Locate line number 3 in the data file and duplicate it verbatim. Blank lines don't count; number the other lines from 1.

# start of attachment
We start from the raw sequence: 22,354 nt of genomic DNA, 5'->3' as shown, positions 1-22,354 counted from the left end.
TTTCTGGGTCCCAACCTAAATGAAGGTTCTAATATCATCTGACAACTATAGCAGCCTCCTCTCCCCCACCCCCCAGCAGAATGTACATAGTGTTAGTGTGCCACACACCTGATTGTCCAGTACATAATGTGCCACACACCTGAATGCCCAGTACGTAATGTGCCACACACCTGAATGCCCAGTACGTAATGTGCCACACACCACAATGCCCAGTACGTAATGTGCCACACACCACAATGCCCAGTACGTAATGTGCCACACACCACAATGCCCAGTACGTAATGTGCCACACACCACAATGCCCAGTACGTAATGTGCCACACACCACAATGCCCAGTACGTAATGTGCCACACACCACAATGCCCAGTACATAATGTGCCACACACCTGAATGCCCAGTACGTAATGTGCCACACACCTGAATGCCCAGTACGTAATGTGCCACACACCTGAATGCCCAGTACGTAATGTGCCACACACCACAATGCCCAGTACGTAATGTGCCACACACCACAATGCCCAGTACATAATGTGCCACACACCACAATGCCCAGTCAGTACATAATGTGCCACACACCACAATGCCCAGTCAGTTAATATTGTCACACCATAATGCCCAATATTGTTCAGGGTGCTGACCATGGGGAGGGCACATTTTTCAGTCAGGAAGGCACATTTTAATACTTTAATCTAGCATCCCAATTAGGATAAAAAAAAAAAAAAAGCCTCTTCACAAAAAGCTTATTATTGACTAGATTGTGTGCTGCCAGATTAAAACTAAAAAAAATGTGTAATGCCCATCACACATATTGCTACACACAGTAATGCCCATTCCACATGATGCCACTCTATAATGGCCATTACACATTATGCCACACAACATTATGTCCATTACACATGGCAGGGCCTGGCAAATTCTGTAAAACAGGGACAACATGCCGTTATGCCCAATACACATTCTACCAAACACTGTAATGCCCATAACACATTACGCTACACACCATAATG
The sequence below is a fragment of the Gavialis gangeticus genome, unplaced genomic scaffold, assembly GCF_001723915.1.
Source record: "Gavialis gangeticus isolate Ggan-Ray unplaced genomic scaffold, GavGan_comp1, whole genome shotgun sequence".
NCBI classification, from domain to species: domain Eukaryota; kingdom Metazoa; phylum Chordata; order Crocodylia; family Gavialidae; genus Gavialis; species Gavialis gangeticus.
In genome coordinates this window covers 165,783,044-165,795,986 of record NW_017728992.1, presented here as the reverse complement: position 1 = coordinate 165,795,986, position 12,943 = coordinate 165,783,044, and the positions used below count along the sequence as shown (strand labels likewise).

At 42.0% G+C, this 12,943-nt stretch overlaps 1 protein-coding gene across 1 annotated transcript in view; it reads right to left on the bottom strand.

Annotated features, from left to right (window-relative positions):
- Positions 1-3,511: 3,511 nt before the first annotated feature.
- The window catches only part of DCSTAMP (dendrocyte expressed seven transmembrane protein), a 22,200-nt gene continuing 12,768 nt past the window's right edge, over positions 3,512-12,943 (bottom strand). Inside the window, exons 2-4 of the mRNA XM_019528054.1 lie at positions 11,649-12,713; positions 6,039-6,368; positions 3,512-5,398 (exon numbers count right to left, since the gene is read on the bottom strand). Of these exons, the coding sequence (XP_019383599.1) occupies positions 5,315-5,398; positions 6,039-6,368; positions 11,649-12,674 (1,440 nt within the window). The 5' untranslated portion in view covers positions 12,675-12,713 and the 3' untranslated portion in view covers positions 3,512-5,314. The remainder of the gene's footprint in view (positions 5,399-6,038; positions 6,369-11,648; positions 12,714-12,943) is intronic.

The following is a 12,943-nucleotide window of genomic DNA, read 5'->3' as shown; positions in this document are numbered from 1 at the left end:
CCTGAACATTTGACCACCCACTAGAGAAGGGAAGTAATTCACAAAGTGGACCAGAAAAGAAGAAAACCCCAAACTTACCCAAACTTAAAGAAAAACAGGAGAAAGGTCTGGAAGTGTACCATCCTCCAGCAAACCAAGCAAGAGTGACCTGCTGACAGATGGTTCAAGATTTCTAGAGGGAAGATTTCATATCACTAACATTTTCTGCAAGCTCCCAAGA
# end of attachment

The sequence below is a fragment of the Gavialis gangeticus genome, unplaced genomic scaffold, assembly GCF_001723915.1.